preoperatively marking the corneal surface with suitable indicia in a pattern of radial and pararadial lines extending over the area of the cornea through which an incision will be made to excise a cap or flap, at least one radial line and at least one pararadial line converging upon each other at an angle within said area,
circumferentially incising said corneal surface across said radial and pararadial lines to form said cap or flap, removing said cap or flap from said surface having said radial and pararadial lines remaining on the cap or flap and the corneal surface beyond said circumferential incision for postoperative realignment, and
realigning said remaining radial and pararadial lines of said cap or flap with those on the corneal surface beyond said circumferential incision.
15. A method of marking the corneal surface comprising:
placing a corneal surface marker over the area of the cornea to be marked, said marker having two concentric rings ensuring centration of said marker, a marking radial and pararadial extending off said rings thereby providing adequate reference points for the marking indicia to be placed on the corneal surface, said radial and pararadial varying in width,
preoperatively marking the corneal surface with suitable indicia in accordance with the radial and pararadial of said marker thereby permitting accurate anatomic repositioning of a free corneal cap or flap while preventing placement of said cap or flap with epithelial surface down onto said corneal bed after surgical reshaping of the corneal stroma.
16. A method of marking the corneal surface according to claim 15 wherein said suitable indicia used for preoperatively marking the corneal surface is a pharmacologically safe dye.
17. A method of marking the corneal surface according to claim 15 by marking with the radial and pararadial extending beyond the outer concentric ring and varying in width thereby permitting accurate anatomic repositioning of a free corneal cap or flap.
18. A method of marking the corneal surface according to claim 15 by marking with said inner and outer concentric rings of approximately 5 mm and 10 mm, respectively.
19. A method of marking the corneal surface according to claim 15 by marking radials and pararadials sufficiently circumferentially spaced around said concentric rings to provide adequate reference points for the marking indicia and the area of the corneal surface to be marked.
20. A method of marking the corneal surface according to claim 15 marking with two pararadials extending off said inner concentric ring from a common point at a 90 angle with respect to each other.
21. A method of marking the corneal surface according to claim 15 by marking two pararadials of unequal width, one pararadial being at least about twice as wide as the other pararadial thereby permitting accurate anatomic repositioning of a free corneal cap or flap.
Description
RELATED APPLICATIONS

This application is a continuation of Provisional Application Ser. No. 60/001,592, filed Jul. 27, 1995, which is incorporated herein in its entirety by reference. This application is also related to application Ser. Nos. 08/561,744, 08/562,257 and 08/562,253 filed on even date herewith and entitled "Corneal Irrigation Cannula and Method of Using", "Corneal Flap/Cap Elevator" and "Method for Reducing Irregular Astigmatism and Debris/Epithelium in the Interface During Lamellar Corneal Flap/Cap Surgery", respectively, which are incorporated herein in their entireties by reference.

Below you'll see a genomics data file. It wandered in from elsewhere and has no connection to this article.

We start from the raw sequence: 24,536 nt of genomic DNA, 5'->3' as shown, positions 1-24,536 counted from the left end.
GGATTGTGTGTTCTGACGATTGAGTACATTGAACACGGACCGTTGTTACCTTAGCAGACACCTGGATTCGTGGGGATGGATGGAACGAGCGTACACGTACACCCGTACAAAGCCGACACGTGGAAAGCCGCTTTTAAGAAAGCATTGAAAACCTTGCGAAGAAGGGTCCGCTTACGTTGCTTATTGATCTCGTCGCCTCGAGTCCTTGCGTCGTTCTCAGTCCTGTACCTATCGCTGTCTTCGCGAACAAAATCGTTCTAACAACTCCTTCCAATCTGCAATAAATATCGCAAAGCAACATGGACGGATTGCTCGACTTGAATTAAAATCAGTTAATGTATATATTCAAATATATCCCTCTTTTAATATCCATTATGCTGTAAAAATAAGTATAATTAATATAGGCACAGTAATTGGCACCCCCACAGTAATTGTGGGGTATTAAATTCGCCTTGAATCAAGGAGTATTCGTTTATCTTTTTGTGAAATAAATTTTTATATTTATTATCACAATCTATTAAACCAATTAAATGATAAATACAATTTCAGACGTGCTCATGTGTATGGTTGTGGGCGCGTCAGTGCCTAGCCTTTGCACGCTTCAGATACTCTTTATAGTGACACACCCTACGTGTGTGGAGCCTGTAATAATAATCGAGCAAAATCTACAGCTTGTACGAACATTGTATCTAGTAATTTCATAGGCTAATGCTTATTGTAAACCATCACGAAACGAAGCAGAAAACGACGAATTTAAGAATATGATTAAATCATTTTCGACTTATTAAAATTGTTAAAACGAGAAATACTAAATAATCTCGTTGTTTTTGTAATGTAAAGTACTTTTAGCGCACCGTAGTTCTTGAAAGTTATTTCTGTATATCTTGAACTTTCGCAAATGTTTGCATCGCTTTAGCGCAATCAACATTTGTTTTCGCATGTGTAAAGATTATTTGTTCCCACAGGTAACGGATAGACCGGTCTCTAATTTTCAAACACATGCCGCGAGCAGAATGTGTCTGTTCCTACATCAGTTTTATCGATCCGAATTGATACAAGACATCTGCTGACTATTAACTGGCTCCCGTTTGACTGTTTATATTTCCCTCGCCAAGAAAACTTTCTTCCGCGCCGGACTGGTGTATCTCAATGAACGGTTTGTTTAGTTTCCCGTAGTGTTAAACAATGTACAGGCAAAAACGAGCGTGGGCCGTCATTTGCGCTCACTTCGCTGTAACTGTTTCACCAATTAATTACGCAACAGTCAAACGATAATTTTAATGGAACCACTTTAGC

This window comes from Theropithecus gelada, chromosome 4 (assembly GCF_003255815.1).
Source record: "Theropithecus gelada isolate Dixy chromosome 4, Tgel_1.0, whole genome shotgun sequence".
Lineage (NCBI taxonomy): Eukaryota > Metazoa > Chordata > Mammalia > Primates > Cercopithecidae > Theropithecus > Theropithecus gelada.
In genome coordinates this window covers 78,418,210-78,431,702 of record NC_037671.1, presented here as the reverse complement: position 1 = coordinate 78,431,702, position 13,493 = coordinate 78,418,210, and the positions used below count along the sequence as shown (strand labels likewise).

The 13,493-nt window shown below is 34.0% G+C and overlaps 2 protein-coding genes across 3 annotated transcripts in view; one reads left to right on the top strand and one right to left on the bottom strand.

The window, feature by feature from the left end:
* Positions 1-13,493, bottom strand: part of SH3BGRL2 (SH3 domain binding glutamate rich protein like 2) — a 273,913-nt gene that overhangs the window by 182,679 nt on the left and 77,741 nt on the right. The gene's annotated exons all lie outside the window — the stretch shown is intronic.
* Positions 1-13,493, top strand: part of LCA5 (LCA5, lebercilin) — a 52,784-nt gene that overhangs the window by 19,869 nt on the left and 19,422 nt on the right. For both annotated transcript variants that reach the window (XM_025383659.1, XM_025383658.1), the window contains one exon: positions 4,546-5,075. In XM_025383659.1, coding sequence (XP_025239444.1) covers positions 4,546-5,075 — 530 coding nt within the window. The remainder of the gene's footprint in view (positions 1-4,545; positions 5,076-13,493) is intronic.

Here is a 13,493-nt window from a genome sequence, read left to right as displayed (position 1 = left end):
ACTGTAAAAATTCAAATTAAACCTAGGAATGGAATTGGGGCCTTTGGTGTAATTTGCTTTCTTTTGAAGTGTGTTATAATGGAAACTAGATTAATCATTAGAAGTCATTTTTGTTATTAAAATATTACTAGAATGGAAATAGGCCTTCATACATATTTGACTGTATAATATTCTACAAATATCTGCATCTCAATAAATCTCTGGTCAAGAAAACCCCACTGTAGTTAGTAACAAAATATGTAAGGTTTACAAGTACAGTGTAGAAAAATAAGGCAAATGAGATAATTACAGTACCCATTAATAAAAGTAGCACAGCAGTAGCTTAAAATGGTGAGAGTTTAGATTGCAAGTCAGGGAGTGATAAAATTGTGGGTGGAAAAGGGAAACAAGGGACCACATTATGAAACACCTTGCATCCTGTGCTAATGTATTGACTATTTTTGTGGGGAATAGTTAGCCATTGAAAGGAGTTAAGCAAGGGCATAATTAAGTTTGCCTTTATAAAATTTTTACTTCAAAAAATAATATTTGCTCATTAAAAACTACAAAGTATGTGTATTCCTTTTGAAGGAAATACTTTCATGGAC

RELATED APPLICATIONS

This application is a continuation of Provisional Application Ser. No. 60/001,592, filed Jul. 27, 1995, which is incorporated herein in its entirety by reference. This application is also related to application Ser. Nos. 08/561,744, 08/562,257 and 08/562,253 filed on even date herewith and entitled "Corneal Irrigation Cannula and Method of Using", "Corneal Flap/Cap Elevator" and "Method for Reducing Irregular Astigmatism and Debris/Epithelium in the Interface During Lamellar Corneal Flap/Cap Surgery", respectively, which are incorporated herein in their entireties by reference.

BACKGROUND OF THE INVENTION

Lamellar corneal surgery has undergone a steady evolution over the last 50 years. Advancements in the technology, such as automated keratomes and non-freeze, no-suture techniques have markedly improved safety and effectiveness. During the surface ablation craze of the late 80's, Dr. Gholam Peyman, known for his pioneering retina work, realized the utility of preserving all layers of the cornea but taking advantage of the extreme accuracy of the excimer laser (LASIK). He patented the method for LASIK years ago and studied this technique in his laboratory. He used a YAG laser due to the limited response and acceptance for this technique by the major excimer laser manufacturers. During the years of epikeratoplasty others such as Drs. Lee Nordan and Stephen Slade, as well as Dr. Casimir Swinger were learning and developing freeze myopic keratomileusis for high myopia. By the late 80's, Dr. Slade was one of a hand full of surgeons still performing this demanding technique. When Dr. Luis Ruiz introduced the automated keratome and the in situ non-freeze, no-suture technique to the lamellar bed, Dr. Slade embraced this and has since introduced this technique to thousands of surgeons worldwide. Although a significant advancement, even Dr. Luis Ruiz realized the relative imprecision of making a refractive pass with the keratome. He quickly learned to utilize the excimer laser to precisely reshape the cornea underneath the lamellar corneal flap. The precision achieved has been unparalleled, especially for the moderate to higher myopes.